The outgoing Bush administration has ordered that a controversial law banning internet gambling must be ENFORCED even though it is claimed it could tip hard-pressed U.S. banks over the edge.
The order is among the final actions of President Bush’s Whitehouse and comes despite a pledge that no big legislation would be passed after November 1.
Financial institutions now have until Dec. 1, 2009, to stop transfers of money to Internet gambling sites or face shut down.
The Whitehouse edict implements the 2006 Unlawful Internet Gambling Enforcement Act, which bans payments made through credit cards, electronic funds transfers and checks for online wagering.
Moves to fully implement UIGEA in 2007 were FOILED by a new Democrat Party-controlled Congress which opposed the new law and since then several attempts have been made to redefine it and redraw it.
One major issue is that UIGEA leaves banks and other financial institutions to decide what “internet gambling” actually means.
Faced with the consequences of getting it “wrong” most operate a blanket ban.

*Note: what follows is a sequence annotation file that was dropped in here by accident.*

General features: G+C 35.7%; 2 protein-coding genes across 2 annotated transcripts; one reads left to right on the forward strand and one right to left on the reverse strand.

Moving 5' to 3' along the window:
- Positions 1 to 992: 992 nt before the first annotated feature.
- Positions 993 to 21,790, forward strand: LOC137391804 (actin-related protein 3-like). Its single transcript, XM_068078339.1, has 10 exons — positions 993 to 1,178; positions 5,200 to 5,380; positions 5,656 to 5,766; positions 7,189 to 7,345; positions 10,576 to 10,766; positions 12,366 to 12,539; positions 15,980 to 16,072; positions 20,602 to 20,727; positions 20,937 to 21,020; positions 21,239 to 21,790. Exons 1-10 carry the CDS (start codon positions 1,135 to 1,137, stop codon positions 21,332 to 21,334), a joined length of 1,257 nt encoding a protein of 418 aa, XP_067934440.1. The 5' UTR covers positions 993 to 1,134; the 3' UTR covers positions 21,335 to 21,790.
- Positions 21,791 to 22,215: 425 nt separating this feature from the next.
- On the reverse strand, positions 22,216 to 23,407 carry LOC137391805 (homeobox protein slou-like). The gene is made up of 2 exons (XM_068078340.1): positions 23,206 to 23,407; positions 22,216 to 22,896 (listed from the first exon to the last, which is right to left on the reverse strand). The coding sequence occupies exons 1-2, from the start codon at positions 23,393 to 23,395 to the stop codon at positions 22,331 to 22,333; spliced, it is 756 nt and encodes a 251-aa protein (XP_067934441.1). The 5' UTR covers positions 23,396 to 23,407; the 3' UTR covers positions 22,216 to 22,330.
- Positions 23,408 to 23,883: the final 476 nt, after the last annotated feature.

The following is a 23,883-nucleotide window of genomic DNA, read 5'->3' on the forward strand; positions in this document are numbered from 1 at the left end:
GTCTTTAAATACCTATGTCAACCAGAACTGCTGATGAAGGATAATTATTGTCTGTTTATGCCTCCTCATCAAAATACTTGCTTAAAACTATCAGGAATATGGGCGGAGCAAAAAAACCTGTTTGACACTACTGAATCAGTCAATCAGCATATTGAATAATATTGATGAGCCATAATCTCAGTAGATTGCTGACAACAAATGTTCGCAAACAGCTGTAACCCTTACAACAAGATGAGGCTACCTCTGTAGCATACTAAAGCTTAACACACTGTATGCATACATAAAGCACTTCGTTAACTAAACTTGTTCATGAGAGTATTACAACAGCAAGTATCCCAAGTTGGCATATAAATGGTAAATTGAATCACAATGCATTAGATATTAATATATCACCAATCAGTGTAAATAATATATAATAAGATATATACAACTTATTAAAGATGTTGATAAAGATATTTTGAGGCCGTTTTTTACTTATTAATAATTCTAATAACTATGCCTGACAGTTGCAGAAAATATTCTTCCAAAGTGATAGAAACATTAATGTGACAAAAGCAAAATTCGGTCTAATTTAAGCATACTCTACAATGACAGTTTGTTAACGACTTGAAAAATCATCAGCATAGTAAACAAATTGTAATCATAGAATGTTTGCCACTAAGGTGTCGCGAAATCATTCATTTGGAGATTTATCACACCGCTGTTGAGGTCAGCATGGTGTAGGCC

Talk about scrapping UIGEA completely has been widespread all year and climaxed with last week’s election of Democrat Barack Obama. Senior members of his party demanded that any moves to enforce the law be left to president-elect Obama when he is sworn in next January.
And on Monday, House Financial Services Committee Chairman Barney Frank, a Massachusetts Democrat, warned of the dangers of implementing UIGEA, saying it would “burden the financial services industry at a time of economic crisis”.
The U.S. Treasury has estimated that it will take providers 1 million hours to implement policies and procedures to bring them into compliance with the rule, at a cost of over £60 million in the first year.
However, top Republicans — backed by lobbyists for the NFL which fears it would lose out on lucrative deals if internet gambling were made legal — successfully persuaded the Bush administration to order the enforcement of UIGEA, a move which seems likely to delay the repeal of the law for many months.
Last month a top Congressional committee passed a bill to force Treasury chiefs to define the term “unlawful Internet gambling” but a full vote in Congress ran out of time before elections.
The biggest losers from the 2006 Law have been European online gambling companies — including 888.com and Party Poker — who lost billions in market value as they were forced to retreat from one of their most lucrative markets.